Henryk Adam Aleksander Pius Sienkiewicz Oszyk was born on May 5, 1846 in Wola Okrzejska. He is the greatest Polish novelist of his time: he enjoyed international fame during his lifetime thanks to the immense success of his novel Quo Vadis? (1896), which earned him a universal reputation and the Nobel Prize for Literature in 1905. He died on November 15, 1916, at the age of 70, at the Grand Hôtel du Lac in Vevey, Switzerland, before he was able to see Poland attain its independence, for which he worked so hard.
Petronius is an esthete, brilliant and skeptical, cynical and refined. He is so much so that he has become “the arbiter of elegance” at the court of Nero, where he is one of the favorites. His ironic flattery, masked behind an unparalleled intelligence, delight the tyrant.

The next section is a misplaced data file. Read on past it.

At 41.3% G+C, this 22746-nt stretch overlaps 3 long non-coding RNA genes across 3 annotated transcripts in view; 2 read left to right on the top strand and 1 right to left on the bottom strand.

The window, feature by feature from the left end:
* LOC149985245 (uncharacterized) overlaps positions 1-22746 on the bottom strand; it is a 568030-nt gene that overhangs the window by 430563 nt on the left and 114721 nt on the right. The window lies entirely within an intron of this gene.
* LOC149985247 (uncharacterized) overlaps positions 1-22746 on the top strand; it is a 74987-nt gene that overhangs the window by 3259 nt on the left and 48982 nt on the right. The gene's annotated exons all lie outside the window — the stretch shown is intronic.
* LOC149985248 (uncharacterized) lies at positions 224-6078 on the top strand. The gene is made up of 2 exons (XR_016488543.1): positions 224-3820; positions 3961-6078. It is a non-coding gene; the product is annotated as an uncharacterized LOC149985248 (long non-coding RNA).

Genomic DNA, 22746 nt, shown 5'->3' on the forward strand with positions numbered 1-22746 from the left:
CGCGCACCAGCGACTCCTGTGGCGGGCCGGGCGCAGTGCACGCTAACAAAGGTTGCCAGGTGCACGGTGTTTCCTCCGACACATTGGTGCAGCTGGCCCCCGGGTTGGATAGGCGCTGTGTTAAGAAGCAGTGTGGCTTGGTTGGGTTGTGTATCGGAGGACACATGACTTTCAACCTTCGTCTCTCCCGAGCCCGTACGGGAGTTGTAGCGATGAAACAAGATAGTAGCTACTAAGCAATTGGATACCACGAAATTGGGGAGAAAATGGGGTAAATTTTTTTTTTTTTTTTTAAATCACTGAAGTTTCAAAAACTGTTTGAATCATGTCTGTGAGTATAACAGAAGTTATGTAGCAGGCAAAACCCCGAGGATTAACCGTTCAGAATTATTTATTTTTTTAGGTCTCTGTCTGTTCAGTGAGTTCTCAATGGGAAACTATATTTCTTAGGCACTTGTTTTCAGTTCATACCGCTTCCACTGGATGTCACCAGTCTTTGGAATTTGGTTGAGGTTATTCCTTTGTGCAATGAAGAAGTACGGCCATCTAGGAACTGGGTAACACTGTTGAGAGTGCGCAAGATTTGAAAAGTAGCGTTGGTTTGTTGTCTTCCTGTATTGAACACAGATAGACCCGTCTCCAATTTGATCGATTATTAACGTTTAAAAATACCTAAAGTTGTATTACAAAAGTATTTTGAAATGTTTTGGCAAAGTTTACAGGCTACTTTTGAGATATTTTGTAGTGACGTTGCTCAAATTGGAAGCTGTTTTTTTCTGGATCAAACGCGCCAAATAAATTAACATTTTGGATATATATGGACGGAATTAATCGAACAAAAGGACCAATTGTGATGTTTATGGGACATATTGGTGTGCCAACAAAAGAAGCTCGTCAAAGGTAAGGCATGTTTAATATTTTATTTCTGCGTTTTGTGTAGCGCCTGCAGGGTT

He is very close to his nephew, Vinicius, a handsome and rich Roman officer. The latter is distraught over a young girl met at the house of a family friend. He was able to talk to her and even tried to court her. In reply, Lygia traced a fish in the sand and ran away.
To help his nephew, Petronius had the young girl brough to Nero’s court. Vinicius will thus be able to approach her more easily so as to make her his mistress. But as that hardly corresponds to her intentions, Lygia then disappears.
The huge success of Quo Vadis? never stopped and it became a classic that has thrilled generations of teenagers. While Vinicius and Lygia’s love story sometimes seems a little too romantic, the book does have some great moments.
The burning of Rome and the subsequent persecutions against Christians are magnificently depicted. Several characters also shine by their intensity. Petronius in particular, Ursus, Lygia’s gigantic bodyguard, and especially St. Peter. Each of his appearances exudes a particular power; no other novel has been able to portray the first pope in this way.
Quo Vadis? is one of the jewels of Christian literature.